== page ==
Today, we set out for a 300km drive to our pick-up point for another trip highlight, the Okavango Delta. This is a 15,000 km2 region of waterways and lush green vegetation, where the Cubango River, having flowed down from the highlands of Angola, now fans out to annually spread 11 million cubic metres of water into the flat desert landscape. Eventually, all this water either soaks in to the groundwater or evaporates.

The route itself was flat, but there was not much to be seen as the thorntrees and tall scrub blocked much of the views from the road. The last 50 km were on a crumbling sealed road,with deep potholes almost as wide as the road itself. It was a slow and bumpy journey, but we finally reached Etsha, a small community and our point of transfer. The single lane sandy track was too much for Sonny the truck, so we all climbed aboard the back of an old troop-carrier (after push starting it) for the drive in to Nguma Island Lodge in the heart of the delta.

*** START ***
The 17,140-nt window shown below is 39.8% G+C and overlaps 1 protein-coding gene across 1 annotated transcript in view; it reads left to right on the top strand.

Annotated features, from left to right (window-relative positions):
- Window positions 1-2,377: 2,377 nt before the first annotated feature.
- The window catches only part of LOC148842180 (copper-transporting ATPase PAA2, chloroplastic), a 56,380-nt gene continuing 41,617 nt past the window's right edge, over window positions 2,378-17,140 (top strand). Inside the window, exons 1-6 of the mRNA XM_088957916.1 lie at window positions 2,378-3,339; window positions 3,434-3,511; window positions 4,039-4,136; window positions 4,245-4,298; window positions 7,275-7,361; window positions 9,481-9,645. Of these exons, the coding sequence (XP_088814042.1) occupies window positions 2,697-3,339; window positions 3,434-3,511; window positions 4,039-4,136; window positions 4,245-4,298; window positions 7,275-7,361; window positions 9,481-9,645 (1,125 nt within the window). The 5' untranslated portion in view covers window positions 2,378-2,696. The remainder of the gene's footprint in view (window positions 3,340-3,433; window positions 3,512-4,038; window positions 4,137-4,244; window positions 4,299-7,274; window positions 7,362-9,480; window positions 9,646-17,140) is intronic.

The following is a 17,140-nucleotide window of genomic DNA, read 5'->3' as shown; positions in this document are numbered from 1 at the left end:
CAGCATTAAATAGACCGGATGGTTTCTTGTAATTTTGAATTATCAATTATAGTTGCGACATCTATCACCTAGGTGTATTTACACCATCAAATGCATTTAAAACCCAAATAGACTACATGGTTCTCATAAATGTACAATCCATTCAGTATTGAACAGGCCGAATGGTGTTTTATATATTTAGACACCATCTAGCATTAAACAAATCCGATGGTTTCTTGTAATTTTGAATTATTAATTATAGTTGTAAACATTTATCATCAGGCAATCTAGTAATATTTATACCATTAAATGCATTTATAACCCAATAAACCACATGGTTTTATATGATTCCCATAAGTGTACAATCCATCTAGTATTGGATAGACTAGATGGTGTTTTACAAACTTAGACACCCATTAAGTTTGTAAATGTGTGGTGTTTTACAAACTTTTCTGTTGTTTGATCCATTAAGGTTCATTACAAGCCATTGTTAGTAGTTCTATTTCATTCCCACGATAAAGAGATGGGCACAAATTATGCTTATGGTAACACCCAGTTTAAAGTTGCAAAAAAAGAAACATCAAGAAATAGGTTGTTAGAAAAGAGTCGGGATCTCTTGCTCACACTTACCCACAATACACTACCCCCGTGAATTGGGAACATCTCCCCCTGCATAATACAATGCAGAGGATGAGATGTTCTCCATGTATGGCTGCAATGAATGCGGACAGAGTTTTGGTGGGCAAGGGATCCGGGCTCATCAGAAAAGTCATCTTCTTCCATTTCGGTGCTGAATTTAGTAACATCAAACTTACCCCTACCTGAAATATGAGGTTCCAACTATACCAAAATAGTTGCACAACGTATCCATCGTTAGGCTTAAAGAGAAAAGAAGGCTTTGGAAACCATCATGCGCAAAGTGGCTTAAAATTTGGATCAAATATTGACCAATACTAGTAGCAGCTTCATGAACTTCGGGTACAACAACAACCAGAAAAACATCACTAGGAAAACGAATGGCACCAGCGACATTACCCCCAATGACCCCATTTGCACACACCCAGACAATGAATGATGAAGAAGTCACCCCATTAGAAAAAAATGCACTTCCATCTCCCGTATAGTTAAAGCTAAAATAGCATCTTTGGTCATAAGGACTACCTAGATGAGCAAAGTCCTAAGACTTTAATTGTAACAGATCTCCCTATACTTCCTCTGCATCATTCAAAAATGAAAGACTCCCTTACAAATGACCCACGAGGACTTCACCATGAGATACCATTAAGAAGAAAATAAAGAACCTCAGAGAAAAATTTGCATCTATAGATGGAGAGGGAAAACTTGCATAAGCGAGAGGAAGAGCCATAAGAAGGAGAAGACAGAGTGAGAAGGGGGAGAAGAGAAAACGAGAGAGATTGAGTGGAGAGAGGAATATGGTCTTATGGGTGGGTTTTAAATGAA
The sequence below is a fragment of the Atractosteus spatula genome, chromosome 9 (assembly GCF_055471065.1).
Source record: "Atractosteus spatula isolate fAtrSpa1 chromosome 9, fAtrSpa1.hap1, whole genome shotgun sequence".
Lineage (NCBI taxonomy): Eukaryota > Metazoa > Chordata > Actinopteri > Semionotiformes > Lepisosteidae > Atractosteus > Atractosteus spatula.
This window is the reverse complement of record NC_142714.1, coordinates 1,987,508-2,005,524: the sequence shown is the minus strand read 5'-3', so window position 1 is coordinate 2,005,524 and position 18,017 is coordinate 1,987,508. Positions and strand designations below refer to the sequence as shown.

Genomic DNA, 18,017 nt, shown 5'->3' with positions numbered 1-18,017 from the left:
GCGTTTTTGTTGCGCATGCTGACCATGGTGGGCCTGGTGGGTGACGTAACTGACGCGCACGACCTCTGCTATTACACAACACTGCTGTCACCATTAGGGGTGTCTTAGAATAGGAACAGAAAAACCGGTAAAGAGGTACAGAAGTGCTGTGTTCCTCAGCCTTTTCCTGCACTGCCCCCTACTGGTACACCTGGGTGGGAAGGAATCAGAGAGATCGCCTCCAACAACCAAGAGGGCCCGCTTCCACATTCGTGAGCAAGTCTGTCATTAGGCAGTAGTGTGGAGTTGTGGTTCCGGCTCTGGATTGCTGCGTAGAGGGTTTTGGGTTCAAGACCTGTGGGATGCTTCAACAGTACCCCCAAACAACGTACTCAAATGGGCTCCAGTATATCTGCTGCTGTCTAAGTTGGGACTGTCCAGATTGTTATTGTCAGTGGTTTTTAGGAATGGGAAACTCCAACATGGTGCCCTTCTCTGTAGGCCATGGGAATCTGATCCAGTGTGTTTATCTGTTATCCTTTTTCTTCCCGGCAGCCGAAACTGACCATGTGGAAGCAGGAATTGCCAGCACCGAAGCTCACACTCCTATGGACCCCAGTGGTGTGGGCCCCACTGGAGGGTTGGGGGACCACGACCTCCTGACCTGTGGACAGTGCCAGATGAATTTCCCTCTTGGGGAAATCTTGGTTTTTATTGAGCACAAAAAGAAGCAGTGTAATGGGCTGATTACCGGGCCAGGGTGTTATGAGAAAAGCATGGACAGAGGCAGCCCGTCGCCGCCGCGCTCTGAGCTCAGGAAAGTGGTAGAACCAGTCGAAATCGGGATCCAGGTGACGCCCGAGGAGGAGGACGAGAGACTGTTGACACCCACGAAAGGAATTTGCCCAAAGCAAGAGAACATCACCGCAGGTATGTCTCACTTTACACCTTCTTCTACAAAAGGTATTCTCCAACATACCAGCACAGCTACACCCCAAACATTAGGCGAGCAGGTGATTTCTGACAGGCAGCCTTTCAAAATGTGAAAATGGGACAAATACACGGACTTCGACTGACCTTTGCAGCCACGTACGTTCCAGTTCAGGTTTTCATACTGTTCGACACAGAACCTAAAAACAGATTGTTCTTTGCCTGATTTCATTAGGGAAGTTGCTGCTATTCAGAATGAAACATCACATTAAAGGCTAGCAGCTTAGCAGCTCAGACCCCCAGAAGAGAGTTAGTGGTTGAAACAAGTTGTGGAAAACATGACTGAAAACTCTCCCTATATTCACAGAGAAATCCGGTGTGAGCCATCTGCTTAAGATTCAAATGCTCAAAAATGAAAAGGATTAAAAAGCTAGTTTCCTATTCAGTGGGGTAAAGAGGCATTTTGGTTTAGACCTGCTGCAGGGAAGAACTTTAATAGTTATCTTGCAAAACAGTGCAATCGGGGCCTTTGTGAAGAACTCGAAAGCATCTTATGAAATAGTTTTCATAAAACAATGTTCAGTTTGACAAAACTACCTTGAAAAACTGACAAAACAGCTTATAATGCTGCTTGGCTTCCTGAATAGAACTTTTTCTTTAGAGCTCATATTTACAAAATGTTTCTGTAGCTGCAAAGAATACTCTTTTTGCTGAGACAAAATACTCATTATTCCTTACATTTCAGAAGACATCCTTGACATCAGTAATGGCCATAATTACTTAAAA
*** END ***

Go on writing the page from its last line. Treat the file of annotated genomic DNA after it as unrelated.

On the way to Okavango

Permanent campsite at Nguma Island Lodge

Gliding across the glassy Guma Lagoon

A nice change after the desert

Papyrus reed banks

What a welcome difference the Okavango was to the surrounding Kalahari - lush green vegetation, tall green-leafed trees and water ... lots of water. We settled in to our fixed campsite and then headed off for an exploration by open flat-bottomed boat, cruising slowly along the thick papyrus reed beds that line Guma Lagoon. After the long, bumpy drive through the desert, it was a relaxing way to end the day, with the still water, cooler air and the bird-life of the wetlands.

Snake bird

African fish eagle

Pied kingfisher

Malachite kingfisher

Heading down a reed-lined channel

Something is watching us

Crocodile lurking in the channel

Another croc lazing on shore

A splash from a hippo, a crocodile lazing on the bank, another cruising slowly past the boat, and the brightly coloured kingfishers perching on the reeds, all made for a pleasant introduction to the Okavango landscape.

Okavango Delta sunset

Tomorrow we would explore it in more detail - in a mokoro, the traditional dug-out canoes once used by the local delta people for transport.

Day 15 - Exploring the Okavango